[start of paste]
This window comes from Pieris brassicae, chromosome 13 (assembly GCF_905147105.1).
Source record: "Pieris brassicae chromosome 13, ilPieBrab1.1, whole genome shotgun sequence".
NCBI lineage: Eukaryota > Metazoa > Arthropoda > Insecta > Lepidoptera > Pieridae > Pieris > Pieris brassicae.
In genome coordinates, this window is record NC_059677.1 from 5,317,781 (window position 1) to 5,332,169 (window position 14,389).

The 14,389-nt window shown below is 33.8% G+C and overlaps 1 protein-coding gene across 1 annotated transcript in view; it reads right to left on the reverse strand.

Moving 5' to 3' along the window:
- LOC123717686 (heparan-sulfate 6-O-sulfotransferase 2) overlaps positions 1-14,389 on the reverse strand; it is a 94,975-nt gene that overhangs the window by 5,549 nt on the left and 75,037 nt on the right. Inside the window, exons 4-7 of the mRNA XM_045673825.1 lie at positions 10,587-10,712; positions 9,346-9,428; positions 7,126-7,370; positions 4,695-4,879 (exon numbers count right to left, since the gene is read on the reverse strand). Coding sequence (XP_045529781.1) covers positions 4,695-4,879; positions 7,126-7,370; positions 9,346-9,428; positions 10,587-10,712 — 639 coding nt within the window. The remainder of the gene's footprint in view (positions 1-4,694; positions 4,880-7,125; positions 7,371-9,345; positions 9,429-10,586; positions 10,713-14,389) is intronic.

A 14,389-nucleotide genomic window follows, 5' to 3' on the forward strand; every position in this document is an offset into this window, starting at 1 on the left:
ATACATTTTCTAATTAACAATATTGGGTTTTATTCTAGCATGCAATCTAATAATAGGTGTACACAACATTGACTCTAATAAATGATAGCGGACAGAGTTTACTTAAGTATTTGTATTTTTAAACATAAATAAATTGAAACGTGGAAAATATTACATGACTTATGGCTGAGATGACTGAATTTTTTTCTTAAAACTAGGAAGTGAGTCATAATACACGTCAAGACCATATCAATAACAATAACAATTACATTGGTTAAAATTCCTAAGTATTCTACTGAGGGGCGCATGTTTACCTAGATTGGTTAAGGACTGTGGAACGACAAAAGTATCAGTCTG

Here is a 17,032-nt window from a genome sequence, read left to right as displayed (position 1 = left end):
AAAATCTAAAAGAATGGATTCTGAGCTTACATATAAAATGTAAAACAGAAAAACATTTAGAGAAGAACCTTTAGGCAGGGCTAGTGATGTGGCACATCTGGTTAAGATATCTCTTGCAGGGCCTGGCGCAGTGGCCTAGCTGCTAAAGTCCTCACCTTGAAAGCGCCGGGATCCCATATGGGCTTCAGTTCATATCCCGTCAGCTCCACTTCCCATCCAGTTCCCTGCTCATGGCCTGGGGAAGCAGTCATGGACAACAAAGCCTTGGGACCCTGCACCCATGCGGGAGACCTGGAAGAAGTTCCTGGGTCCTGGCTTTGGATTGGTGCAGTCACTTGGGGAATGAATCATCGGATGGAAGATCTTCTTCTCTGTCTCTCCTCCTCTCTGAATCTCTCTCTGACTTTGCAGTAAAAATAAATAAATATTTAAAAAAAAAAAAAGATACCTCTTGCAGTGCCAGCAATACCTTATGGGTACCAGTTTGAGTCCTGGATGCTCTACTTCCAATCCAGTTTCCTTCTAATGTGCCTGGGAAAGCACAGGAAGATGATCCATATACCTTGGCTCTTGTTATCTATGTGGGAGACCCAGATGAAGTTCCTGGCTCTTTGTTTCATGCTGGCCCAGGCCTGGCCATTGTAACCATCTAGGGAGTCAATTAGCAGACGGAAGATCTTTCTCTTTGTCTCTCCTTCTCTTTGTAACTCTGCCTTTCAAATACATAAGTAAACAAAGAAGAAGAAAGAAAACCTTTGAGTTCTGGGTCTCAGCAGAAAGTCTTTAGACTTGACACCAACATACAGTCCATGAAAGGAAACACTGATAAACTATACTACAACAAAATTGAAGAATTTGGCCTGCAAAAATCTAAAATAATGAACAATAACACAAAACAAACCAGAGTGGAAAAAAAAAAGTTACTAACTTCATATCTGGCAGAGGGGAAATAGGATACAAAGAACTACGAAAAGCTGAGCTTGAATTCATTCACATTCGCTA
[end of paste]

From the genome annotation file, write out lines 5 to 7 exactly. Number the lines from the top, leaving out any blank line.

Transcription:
The 14,389-nt window shown below is 33.8% G+C and overlaps 1 protein-coding gene across 1 annotated transcript in view; it reads right to left on the reverse strand.

Moving 5' to 3' along the window:
- LOC123717686 (heparan-sulfate 6-O-sulfotransferase 2) overlaps positions 1-14,389 on the reverse strand; it is a 94,975-nt gene that overhangs the window by 5,549 nt on the left and 75,037 nt on the right. Inside the window, exons 4-7 of the mRNA XM_045673825.1 lie at positions 10,587-10,712; positions 9,346-9,428; positions 7,126-7,370; positions 4,695-4,879 (exon numbers count right to left, since the gene is read on the reverse strand). Coding sequence (XP_045529781.1) covers positions 4,695-4,879; positions 7,126-7,370; positions 9,346-9,428; positions 10,587-10,712 — 639 coding nt within the window. The remainder of the gene's footprint in view (positions 1-4,694; positions 4,880-7,125; positions 7,371-9,345; positions 9,429-10,586; positions 10,713-14,389) is intronic.